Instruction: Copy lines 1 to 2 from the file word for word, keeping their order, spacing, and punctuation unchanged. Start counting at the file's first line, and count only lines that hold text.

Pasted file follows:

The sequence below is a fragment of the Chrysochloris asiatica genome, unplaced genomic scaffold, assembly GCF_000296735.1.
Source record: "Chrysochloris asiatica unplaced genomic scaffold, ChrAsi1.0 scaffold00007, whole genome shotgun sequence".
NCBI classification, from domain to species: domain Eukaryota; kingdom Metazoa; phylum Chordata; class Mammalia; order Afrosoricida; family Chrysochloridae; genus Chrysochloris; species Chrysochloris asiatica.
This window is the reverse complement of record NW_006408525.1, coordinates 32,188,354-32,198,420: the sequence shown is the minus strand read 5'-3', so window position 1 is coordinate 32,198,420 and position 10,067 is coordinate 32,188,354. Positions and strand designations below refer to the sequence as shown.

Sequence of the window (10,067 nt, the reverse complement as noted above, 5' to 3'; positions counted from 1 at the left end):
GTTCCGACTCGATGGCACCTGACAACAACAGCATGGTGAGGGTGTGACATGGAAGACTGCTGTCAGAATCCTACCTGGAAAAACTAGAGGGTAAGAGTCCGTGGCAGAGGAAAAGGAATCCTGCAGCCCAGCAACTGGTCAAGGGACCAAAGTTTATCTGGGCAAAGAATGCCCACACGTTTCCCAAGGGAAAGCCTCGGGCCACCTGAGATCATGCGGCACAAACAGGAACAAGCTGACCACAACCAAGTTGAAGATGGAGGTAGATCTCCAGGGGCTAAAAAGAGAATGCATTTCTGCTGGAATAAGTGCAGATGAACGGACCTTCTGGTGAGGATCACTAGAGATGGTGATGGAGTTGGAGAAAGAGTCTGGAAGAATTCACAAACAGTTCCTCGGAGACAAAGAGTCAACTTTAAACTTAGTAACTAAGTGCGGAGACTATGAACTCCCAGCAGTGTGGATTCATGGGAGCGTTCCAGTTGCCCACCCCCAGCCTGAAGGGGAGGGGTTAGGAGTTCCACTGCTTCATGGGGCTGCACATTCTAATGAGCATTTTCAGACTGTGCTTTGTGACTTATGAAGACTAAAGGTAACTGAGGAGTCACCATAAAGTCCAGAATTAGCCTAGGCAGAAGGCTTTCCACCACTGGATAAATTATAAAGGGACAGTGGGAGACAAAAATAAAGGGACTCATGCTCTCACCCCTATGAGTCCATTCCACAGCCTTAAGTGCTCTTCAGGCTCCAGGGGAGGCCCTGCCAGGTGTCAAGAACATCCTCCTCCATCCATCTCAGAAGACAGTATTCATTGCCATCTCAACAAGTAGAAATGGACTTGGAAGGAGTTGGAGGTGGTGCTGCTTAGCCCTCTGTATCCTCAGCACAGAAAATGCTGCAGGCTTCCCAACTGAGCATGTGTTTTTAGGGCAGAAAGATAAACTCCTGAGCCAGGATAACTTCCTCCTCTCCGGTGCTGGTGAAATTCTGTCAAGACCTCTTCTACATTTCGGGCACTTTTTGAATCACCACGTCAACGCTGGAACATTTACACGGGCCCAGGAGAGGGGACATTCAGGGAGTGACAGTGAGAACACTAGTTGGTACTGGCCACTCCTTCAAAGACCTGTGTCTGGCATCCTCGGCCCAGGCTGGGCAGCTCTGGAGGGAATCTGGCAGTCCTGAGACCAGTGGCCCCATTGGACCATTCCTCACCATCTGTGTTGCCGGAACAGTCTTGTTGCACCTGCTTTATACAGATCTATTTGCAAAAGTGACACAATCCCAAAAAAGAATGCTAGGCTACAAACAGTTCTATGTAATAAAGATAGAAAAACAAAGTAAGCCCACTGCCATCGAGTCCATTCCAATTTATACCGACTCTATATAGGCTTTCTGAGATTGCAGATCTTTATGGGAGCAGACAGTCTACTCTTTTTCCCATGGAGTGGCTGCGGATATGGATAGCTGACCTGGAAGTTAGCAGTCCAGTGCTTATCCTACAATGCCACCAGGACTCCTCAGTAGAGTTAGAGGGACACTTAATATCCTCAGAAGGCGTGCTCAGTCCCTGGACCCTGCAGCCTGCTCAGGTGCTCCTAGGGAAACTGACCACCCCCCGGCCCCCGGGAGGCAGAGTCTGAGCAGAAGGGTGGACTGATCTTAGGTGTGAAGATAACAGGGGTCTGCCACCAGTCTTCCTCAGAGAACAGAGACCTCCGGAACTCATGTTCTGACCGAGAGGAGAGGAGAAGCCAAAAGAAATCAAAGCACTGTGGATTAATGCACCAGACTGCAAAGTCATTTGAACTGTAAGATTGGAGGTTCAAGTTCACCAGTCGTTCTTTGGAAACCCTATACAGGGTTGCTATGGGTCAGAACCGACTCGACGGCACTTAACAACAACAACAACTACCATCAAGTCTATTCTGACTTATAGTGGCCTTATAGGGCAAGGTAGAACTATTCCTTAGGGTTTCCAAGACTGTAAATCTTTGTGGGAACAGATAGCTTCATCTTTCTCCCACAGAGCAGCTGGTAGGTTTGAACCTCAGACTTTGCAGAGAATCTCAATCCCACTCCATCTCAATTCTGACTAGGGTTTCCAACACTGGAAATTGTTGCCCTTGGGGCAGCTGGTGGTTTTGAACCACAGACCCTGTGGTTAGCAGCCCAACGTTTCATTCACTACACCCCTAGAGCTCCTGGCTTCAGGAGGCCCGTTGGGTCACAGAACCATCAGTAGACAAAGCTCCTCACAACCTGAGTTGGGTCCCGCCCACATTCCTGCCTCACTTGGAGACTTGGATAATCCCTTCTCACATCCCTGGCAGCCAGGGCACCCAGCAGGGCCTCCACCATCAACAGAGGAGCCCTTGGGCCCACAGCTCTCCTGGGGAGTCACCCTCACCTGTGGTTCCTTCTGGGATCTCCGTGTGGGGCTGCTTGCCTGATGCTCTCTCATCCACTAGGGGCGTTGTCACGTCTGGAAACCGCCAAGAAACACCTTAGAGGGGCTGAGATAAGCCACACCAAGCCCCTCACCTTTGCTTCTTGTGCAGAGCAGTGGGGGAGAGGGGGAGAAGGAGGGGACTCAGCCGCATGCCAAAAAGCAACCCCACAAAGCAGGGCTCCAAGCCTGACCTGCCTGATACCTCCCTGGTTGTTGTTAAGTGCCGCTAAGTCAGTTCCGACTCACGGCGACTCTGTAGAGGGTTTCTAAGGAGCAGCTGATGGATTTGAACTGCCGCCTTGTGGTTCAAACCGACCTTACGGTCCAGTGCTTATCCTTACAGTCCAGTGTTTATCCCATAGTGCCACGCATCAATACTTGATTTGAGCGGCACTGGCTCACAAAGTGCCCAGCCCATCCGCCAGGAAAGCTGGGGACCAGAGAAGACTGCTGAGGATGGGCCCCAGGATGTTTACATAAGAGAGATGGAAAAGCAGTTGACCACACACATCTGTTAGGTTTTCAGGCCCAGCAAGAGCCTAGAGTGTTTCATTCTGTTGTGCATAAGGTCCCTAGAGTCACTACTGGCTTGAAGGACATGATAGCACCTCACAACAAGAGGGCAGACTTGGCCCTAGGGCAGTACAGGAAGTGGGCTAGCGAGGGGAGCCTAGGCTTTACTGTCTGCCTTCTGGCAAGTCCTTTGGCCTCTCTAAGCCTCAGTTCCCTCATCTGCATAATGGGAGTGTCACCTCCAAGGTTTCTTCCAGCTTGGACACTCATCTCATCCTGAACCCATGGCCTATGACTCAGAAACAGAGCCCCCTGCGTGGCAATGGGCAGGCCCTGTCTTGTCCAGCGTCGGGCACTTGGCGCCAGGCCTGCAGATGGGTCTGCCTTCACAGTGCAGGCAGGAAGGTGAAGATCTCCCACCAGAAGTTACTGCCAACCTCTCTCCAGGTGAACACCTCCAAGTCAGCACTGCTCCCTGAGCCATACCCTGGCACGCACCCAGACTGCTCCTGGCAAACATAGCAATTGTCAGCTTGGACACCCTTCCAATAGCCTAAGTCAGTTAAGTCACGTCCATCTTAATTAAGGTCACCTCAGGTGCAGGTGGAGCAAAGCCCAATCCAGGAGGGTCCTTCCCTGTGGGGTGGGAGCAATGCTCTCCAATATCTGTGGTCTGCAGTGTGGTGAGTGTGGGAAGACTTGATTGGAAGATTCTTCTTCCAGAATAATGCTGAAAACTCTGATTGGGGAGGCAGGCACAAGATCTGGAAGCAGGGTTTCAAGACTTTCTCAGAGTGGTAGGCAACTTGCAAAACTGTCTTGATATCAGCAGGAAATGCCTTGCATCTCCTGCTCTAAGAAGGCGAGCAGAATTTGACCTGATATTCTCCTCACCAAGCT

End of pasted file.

The sequence below is a fragment of the Chrysochloris asiatica genome, unplaced genomic scaffold, assembly GCF_000296735.1.
Source record: "Chrysochloris asiatica unplaced genomic scaffold, ChrAsi1.0 scaffold00007, whole genome shotgun sequence".